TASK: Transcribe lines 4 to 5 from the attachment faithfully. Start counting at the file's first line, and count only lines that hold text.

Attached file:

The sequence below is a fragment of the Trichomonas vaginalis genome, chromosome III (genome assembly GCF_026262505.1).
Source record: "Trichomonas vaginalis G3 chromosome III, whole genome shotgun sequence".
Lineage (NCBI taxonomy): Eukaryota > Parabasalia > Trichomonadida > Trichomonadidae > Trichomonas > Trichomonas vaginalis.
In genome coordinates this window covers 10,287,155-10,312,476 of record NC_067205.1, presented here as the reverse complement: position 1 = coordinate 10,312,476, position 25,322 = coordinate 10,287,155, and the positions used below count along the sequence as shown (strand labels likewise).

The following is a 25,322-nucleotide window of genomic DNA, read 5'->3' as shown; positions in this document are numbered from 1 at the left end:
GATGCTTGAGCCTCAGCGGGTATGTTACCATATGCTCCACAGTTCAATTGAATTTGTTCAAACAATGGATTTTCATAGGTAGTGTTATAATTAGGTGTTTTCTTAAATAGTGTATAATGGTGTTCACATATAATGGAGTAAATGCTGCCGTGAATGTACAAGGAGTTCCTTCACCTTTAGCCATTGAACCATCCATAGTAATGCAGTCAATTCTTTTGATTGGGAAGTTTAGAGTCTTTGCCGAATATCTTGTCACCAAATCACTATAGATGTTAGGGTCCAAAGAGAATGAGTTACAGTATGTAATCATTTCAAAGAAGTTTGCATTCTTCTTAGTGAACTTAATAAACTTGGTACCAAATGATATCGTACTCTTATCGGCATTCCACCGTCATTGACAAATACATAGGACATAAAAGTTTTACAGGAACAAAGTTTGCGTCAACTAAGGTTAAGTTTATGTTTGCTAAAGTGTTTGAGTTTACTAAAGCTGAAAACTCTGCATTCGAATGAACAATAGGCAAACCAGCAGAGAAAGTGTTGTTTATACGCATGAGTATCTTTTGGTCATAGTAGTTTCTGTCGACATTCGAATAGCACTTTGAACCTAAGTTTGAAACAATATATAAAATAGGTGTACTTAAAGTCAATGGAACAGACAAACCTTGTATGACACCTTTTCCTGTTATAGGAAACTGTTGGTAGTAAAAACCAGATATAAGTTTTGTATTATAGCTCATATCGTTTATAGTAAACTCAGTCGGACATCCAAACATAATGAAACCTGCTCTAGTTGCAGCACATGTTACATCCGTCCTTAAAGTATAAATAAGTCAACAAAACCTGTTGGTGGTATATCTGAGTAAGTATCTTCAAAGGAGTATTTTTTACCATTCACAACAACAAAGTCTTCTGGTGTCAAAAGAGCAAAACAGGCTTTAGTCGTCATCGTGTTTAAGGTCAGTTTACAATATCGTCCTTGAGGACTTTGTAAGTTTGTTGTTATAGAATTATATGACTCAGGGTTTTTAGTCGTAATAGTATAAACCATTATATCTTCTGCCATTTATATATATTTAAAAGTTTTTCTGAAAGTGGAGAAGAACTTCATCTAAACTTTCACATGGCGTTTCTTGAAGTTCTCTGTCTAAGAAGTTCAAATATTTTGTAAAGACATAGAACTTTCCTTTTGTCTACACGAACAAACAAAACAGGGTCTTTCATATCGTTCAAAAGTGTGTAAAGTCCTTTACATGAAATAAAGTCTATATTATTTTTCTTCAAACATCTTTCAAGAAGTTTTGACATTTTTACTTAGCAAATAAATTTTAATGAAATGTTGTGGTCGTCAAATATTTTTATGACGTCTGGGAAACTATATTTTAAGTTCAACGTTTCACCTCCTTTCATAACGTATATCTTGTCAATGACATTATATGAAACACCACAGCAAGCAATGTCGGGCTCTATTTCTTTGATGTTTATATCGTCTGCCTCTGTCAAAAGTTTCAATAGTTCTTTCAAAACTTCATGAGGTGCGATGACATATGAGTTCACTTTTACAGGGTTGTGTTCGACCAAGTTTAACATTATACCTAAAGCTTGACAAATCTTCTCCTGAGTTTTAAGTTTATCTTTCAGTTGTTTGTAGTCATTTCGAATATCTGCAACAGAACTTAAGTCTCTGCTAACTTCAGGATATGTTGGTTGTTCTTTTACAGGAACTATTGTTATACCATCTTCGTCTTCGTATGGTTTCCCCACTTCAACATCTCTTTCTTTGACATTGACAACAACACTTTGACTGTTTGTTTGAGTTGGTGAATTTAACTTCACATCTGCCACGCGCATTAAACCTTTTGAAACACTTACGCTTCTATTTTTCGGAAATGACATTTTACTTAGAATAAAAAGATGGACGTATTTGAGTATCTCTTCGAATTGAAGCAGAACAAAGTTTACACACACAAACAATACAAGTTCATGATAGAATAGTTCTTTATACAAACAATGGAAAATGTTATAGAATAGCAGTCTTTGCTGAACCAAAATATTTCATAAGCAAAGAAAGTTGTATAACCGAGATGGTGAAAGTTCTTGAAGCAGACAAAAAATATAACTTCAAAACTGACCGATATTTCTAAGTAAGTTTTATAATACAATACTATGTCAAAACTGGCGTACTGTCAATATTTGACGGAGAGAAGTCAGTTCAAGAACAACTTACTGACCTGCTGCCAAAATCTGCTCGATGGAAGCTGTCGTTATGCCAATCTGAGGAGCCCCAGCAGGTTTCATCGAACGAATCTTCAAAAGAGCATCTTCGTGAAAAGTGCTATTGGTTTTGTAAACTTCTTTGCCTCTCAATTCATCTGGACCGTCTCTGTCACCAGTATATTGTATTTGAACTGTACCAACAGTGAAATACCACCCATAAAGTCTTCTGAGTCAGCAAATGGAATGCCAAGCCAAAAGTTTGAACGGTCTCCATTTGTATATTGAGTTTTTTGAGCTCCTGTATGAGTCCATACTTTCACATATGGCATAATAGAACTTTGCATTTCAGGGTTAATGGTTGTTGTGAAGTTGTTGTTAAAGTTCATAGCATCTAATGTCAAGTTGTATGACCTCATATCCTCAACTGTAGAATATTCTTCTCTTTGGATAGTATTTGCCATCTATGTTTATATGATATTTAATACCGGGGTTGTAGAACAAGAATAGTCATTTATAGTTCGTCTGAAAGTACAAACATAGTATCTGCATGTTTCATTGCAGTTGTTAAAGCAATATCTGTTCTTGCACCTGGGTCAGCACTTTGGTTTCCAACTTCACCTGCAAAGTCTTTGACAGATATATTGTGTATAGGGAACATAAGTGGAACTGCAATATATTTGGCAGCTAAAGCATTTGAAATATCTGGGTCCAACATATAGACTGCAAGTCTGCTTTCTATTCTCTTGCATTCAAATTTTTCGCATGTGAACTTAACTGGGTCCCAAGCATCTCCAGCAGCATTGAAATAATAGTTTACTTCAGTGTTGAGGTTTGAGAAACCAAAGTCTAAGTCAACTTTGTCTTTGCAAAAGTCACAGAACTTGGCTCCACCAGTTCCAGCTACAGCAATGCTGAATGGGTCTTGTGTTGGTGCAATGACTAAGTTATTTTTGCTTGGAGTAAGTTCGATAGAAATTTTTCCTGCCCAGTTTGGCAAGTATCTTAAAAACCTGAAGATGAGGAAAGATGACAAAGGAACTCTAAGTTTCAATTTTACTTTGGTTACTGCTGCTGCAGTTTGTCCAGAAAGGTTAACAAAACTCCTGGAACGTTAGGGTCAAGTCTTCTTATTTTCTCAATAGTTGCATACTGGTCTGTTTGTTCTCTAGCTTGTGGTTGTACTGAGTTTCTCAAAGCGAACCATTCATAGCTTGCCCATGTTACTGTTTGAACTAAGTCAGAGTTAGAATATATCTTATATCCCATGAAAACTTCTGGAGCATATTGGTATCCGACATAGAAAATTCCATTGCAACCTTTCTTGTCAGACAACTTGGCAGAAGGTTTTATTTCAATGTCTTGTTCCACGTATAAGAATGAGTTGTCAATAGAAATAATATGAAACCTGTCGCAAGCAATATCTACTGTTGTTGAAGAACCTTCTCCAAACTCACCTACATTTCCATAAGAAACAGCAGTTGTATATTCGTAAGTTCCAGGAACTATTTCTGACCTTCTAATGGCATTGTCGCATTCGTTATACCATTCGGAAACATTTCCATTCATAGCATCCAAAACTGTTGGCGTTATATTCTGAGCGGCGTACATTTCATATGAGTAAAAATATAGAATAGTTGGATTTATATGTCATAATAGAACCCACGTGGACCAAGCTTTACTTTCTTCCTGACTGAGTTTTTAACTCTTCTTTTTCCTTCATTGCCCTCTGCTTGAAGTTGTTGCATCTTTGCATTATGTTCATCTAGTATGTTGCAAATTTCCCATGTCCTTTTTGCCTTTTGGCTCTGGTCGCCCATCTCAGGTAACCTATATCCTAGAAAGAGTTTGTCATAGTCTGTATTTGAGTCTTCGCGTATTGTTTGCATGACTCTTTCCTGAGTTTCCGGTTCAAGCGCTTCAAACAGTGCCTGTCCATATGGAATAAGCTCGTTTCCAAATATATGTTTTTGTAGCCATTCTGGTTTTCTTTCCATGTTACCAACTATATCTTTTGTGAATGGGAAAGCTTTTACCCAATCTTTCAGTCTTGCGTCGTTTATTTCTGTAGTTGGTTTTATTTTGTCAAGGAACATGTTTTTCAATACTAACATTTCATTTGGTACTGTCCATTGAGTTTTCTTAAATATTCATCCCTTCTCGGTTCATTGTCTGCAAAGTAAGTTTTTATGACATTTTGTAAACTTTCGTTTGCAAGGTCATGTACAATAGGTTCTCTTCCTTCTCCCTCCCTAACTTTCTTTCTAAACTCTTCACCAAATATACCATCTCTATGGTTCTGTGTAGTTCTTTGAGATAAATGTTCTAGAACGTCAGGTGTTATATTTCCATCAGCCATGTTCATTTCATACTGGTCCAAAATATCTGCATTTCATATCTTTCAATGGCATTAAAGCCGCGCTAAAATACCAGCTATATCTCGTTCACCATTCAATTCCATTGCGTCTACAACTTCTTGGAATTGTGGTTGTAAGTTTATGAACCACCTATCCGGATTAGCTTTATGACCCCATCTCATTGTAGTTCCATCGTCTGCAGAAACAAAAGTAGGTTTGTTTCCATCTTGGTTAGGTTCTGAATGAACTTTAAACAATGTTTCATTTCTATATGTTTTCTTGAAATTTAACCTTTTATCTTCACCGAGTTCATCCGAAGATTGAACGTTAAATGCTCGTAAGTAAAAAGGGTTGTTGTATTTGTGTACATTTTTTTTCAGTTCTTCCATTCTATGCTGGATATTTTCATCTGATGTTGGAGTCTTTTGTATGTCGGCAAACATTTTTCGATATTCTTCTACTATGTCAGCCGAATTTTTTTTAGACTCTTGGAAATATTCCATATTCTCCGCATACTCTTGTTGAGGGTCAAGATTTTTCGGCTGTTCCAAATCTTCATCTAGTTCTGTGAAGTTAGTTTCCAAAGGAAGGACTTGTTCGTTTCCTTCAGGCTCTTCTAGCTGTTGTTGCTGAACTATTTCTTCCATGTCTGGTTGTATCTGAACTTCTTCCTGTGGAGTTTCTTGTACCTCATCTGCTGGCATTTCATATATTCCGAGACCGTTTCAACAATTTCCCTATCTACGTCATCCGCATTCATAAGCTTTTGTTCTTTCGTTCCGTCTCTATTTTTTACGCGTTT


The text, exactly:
In genome coordinates this window covers 10,287,155-10,312,476 of record NC_067205.1, presented here as the reverse complement: position 1 = coordinate 10,312,476, position 25,322 = coordinate 10,287,155, and the positions used below count along the sequence as shown (strand labels likewise).

The following is a 25,322-nucleotide window of genomic DNA, read 5'->3' as shown; positions in this document are numbered from 1 at the left end: